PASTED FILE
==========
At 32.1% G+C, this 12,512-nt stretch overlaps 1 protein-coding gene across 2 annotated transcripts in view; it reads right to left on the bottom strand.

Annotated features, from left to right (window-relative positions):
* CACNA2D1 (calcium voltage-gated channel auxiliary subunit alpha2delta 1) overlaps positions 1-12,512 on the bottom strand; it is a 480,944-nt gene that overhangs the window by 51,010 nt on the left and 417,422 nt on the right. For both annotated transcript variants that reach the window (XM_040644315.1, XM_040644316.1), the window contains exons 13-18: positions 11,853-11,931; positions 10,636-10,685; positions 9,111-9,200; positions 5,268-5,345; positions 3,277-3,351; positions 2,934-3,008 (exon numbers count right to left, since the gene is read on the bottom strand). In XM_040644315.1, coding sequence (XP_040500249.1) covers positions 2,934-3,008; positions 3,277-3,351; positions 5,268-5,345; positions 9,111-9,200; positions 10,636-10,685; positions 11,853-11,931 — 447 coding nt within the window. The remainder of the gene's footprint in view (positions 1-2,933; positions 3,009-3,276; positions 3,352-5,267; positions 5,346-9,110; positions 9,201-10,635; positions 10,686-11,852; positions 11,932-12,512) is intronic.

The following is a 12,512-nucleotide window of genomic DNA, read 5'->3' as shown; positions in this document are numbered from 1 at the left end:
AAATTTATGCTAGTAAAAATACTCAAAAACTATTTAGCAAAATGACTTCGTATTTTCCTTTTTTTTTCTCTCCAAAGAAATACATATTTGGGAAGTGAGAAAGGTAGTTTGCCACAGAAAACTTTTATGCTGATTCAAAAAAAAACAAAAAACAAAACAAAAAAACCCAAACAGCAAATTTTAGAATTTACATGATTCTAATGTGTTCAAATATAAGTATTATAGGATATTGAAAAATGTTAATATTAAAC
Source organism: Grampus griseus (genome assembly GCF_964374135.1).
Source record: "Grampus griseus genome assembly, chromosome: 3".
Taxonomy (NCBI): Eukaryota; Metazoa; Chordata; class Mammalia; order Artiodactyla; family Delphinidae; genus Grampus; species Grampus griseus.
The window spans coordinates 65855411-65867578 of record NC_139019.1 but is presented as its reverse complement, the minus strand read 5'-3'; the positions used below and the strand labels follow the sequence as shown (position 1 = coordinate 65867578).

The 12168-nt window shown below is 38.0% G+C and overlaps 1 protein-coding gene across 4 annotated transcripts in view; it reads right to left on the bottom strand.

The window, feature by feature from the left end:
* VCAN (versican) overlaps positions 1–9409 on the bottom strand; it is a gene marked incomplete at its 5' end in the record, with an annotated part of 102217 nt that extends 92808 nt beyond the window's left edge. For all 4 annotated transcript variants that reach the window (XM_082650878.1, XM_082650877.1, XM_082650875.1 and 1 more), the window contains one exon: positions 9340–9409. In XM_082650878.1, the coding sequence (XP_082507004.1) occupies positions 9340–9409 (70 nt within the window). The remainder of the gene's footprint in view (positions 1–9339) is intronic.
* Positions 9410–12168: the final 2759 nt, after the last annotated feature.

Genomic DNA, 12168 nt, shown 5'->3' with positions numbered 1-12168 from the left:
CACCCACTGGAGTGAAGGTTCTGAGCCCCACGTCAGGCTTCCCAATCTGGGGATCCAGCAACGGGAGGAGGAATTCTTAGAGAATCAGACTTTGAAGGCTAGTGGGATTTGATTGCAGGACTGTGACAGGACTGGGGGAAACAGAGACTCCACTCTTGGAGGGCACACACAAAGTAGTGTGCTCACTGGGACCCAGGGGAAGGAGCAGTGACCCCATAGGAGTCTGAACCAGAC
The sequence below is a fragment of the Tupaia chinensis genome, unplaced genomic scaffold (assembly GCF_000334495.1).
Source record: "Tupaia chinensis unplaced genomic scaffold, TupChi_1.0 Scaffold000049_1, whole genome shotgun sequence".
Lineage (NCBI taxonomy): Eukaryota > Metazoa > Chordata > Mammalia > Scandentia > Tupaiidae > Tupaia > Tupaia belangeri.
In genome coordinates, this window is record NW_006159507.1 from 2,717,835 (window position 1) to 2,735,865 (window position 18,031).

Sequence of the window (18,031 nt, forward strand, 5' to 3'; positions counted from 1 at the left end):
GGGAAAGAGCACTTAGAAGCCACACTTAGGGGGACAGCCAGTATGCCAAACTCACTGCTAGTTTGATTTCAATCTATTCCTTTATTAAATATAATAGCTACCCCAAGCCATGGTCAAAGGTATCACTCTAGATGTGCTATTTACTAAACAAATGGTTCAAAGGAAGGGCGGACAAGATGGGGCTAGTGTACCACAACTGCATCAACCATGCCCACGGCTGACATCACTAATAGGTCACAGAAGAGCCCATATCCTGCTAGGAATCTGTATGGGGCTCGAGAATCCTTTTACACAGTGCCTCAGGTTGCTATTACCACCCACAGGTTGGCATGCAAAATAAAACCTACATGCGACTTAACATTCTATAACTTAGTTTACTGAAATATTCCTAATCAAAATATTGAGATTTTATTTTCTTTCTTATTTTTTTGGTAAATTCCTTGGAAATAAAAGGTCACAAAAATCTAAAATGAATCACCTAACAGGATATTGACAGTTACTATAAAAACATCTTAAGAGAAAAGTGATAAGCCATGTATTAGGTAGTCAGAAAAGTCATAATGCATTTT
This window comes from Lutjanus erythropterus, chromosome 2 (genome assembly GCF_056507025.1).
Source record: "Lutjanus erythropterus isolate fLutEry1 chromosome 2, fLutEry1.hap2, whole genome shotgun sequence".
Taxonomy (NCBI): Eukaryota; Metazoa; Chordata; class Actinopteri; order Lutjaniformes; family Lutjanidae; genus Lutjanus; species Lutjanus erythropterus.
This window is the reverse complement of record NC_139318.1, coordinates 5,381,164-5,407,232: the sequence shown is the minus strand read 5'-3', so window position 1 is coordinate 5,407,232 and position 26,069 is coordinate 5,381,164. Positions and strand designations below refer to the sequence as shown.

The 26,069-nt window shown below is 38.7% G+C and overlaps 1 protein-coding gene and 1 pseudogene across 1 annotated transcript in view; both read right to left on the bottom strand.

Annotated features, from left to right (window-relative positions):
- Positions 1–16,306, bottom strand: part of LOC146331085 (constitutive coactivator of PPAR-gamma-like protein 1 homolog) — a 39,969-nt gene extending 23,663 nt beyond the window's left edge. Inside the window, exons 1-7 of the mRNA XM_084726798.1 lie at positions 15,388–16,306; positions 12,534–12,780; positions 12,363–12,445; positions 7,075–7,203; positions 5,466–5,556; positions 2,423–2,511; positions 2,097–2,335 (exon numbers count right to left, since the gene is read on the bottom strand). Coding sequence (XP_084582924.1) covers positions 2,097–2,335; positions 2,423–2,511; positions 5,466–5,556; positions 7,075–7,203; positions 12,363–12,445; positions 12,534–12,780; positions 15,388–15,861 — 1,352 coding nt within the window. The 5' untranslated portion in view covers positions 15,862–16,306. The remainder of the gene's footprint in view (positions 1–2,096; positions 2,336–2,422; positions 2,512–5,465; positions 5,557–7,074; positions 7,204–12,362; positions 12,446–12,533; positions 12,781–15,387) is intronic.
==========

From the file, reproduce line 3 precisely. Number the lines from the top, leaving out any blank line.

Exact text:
* CACNA2D1 (calcium voltage-gated channel auxiliary subunit alpha2delta 1) overlaps positions 1-12,512 on the bottom strand; it is a 480,944-nt gene that overhangs the window by 51,010 nt on the left and 417,422 nt on the right. For both annotated transcript variants that reach the window (XM_040644315.1, XM_040644316.1), the window contains exons 13-18: positions 11,853-11,931; positions 10,636-10,685; positions 9,111-9,200; positions 5,268-5,345; positions 3,277-3,351; positions 2,934-3,008 (exon numbers count right to left, since the gene is read on the bottom strand). In XM_040644315.1, coding sequence (XP_040500249.1) covers positions 2,934-3,008; positions 3,277-3,351; positions 5,268-5,345; positions 9,111-9,200; positions 10,636-10,685; positions 11,853-11,931 — 447 coding nt within the window. The remainder of the gene's footprint in view (positions 1-2,933; positions 3,009-3,276; positions 3,352-5,267; positions 5,346-9,110; positions 9,201-10,635; positions 10,686-11,852; positions 11,932-12,512) is intronic.